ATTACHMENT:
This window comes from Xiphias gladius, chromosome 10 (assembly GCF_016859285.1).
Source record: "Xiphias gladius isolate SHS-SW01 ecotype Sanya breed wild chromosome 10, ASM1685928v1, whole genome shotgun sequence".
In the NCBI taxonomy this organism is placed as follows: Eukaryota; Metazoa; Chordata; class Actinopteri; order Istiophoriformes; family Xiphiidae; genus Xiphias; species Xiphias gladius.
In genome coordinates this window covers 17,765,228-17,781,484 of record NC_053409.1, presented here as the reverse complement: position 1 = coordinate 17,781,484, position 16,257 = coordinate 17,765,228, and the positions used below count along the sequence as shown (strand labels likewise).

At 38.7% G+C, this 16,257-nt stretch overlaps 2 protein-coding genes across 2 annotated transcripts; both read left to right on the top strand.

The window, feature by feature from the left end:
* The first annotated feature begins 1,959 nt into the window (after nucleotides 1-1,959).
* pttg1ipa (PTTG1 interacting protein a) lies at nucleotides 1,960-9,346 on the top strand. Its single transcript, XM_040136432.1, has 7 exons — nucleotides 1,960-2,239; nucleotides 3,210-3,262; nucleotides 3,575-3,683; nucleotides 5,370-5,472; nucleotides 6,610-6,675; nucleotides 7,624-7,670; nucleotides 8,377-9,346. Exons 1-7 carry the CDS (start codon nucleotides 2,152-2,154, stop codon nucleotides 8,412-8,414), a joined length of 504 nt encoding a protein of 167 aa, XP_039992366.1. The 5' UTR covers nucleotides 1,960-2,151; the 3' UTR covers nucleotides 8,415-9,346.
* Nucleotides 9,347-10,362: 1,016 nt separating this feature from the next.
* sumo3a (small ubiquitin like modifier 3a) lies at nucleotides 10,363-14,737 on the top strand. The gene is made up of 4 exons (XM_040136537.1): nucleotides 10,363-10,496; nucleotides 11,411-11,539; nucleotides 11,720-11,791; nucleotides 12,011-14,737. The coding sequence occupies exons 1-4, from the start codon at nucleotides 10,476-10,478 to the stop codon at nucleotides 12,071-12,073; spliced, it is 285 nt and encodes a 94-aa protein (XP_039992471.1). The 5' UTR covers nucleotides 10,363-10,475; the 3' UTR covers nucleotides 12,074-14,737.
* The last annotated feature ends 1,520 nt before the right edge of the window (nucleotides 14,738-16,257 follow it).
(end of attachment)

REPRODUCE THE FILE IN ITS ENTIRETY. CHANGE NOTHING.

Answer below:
This window comes from Xiphias gladius, chromosome 10 (assembly GCF_016859285.1).
Source record: "Xiphias gladius isolate SHS-SW01 ecotype Sanya breed wild chromosome 10, ASM1685928v1, whole genome shotgun sequence".
In the NCBI taxonomy this organism is placed as follows: Eukaryota; Metazoa; Chordata; class Actinopteri; order Istiophoriformes; family Xiphiidae; genus Xiphias; species Xiphias gladius.
In genome coordinates this window covers 17,765,228-17,781,484 of record NC_053409.1, presented here as the reverse complement: position 1 = coordinate 17,781,484, position 16,257 = coordinate 17,765,228, and the positions used below count along the sequence as shown (strand labels likewise).

At 38.7% G+C, this 16,257-nt stretch overlaps 2 protein-coding genes across 2 annotated transcripts; both read left to right on the top strand.

The window, feature by feature from the left end:
* The first annotated feature begins 1,959 nt into the window (after nucleotides 1-1,959).
* pttg1ipa (PTTG1 interacting protein a) lies at nucleotides 1,960-9,346 on the top strand. Its single transcript, XM_040136432.1, has 7 exons — nucleotides 1,960-2,239; nucleotides 3,210-3,262; nucleotides 3,575-3,683; nucleotides 5,370-5,472; nucleotides 6,610-6,675; nucleotides 7,624-7,670; nucleotides 8,377-9,346. Exons 1-7 carry the CDS (start codon nucleotides 2,152-2,154, stop codon nucleotides 8,412-8,414), a joined length of 504 nt encoding a protein of 167 aa, XP_039992366.1. The 5' UTR covers nucleotides 1,960-2,151; the 3' UTR covers nucleotides 8,415-9,346.
* Nucleotides 9,347-10,362: 1,016 nt separating this feature from the next.
* sumo3a (small ubiquitin like modifier 3a) lies at nucleotides 10,363-14,737 on the top strand. The gene is made up of 4 exons (XM_040136537.1): nucleotides 10,363-10,496; nucleotides 11,411-11,539; nucleotides 11,720-11,791; nucleotides 12,011-14,737. The coding sequence occupies exons 1-4, from the start codon at nucleotides 10,476-10,478 to the stop codon at nucleotides 12,071-12,073; spliced, it is 285 nt and encodes a 94-aa protein (XP_039992471.1). The 5' UTR covers nucleotides 10,363-10,475; the 3' UTR covers nucleotides 12,074-14,737.
* The last annotated feature ends 1,520 nt before the right edge of the window (nucleotides 14,738-16,257 follow it).